"The court, upon motion of the defendant, shall order the place of trial to be changed to another county if the court is satisfied that there exists in the county where the action is commenced so great a prejudice against the defendant that the defendant cannot obtain a fair and impartial trial."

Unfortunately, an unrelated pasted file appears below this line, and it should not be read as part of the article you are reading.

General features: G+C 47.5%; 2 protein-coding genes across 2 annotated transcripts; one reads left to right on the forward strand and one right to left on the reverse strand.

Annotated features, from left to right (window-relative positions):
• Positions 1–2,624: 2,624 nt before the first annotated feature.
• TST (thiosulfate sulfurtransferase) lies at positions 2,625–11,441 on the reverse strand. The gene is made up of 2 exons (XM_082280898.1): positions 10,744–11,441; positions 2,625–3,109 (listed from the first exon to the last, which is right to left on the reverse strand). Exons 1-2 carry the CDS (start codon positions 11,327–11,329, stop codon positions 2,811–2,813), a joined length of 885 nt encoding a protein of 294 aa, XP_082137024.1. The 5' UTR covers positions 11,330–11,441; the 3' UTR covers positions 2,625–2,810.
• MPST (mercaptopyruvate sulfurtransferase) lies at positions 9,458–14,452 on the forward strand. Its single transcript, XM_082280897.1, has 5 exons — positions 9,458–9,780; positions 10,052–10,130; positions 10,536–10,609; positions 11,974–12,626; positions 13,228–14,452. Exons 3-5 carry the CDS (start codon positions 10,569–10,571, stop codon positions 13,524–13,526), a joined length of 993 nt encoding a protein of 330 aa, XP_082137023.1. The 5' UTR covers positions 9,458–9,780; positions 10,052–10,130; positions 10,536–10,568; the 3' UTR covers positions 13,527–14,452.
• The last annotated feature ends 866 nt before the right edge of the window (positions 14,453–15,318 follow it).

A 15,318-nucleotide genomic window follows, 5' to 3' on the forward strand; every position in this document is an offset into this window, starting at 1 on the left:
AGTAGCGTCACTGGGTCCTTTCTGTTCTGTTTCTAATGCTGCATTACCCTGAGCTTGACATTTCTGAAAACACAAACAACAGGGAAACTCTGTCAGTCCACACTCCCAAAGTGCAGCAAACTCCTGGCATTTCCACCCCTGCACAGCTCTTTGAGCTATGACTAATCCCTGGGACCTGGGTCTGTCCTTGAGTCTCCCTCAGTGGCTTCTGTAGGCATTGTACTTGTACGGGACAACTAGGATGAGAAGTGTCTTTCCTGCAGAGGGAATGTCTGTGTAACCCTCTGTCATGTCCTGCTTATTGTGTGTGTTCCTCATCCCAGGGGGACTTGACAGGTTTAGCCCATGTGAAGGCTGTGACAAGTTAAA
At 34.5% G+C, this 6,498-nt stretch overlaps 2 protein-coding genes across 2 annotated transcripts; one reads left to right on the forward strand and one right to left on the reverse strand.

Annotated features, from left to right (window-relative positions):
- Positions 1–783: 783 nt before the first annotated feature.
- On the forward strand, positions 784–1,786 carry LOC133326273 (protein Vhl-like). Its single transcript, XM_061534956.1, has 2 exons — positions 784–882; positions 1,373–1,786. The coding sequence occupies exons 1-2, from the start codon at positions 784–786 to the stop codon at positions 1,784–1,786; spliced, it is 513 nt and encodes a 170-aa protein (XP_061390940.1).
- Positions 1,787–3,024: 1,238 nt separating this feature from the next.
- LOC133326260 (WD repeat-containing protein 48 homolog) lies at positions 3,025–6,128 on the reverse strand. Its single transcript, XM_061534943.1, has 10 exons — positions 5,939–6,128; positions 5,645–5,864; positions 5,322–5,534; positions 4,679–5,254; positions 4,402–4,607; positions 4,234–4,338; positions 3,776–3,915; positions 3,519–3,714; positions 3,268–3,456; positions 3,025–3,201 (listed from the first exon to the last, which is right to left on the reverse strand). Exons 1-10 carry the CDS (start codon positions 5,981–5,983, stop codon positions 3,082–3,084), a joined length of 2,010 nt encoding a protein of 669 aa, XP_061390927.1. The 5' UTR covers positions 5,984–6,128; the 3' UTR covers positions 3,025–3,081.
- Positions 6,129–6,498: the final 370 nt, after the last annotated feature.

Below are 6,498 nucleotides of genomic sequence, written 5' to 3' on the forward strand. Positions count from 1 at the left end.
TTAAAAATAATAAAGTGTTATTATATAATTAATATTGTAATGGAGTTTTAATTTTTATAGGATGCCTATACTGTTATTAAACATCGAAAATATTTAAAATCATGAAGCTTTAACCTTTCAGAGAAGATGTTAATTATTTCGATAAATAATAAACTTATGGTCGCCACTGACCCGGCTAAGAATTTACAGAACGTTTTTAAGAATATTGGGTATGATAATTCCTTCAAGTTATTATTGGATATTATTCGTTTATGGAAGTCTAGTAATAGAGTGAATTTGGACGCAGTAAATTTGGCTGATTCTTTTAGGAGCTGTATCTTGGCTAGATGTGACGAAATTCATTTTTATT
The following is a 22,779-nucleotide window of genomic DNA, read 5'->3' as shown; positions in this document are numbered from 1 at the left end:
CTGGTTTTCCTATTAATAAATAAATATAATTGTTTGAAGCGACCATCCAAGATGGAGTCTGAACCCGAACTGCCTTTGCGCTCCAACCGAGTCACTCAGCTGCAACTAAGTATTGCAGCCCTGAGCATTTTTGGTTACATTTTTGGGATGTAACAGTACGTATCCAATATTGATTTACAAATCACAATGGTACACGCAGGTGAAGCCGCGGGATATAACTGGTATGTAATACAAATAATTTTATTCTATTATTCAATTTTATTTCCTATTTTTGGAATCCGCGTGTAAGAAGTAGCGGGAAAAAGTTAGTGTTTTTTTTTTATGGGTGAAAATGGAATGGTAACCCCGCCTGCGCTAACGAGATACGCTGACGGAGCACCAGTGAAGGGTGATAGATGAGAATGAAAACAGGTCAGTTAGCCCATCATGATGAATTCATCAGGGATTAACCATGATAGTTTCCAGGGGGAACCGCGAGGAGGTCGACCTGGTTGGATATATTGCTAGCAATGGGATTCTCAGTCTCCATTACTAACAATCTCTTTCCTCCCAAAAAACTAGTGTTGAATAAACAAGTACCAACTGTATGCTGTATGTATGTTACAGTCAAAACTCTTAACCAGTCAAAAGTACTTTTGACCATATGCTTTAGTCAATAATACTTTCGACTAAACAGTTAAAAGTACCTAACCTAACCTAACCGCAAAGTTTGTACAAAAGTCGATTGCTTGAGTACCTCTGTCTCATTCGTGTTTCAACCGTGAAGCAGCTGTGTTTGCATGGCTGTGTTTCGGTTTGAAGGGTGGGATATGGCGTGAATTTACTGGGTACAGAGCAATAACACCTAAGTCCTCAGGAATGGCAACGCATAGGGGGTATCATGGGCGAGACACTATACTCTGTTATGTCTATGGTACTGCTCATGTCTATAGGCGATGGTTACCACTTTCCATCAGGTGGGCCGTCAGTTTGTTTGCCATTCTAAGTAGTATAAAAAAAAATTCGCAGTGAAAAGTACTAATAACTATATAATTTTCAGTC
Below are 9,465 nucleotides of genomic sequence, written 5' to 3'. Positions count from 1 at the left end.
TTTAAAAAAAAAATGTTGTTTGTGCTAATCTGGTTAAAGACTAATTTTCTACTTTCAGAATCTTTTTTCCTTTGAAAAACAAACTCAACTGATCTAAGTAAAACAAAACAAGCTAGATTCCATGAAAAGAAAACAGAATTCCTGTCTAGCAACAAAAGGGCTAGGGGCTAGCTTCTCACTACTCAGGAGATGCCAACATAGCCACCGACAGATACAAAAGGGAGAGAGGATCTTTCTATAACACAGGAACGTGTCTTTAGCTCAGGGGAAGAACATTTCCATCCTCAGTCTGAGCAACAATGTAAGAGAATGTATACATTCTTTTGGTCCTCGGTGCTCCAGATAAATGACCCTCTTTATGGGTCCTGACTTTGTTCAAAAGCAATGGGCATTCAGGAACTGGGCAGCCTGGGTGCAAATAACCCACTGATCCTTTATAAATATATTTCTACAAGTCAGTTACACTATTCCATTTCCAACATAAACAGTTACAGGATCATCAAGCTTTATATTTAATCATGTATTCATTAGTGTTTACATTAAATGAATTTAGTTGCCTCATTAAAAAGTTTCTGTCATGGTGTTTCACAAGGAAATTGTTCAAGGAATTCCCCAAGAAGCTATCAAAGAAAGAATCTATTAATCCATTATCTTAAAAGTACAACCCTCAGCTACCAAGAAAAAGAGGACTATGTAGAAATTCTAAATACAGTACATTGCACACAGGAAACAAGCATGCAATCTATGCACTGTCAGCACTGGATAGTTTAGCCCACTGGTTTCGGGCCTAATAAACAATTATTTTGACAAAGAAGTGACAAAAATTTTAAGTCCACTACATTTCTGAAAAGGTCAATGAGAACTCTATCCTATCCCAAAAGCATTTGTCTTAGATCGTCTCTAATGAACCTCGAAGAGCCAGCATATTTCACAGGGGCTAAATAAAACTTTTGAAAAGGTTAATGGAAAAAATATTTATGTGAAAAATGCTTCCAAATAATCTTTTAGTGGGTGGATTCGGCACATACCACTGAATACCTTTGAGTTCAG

We review the trial court's denial of a motion to change venue to determine whether the trial court abused its discretion. State v. Little, 249 Or. 297, 312, 431 P.2d 810 (1967), cert. den. 390 U.S. 955, 88 S. Ct. 1048, 19 L. Ed. 2d 1148 (1968). We address issues of state statutory and constitutional law before resolving issues of federal constitutional law. Stelts v. State, 299 Or. 252, 257, 701 P.2d 1047 (1985); State v. Kennedy, 295 Or. 260, 262, 666 P.2d 1316 (1983). However, for purposes of this case, we assume, without deciding, that the analysis of the issue presented is the same under the statute and the state and federal constitutions, because defendant has "not suggest[ed] any different analysis under the [statute and] Oregon Constitution than under the United States Constitution." Dept. of Trans. v. Lundberg, 312 Or. 568, 573 n. 4, 825 P.2d 641 (1992).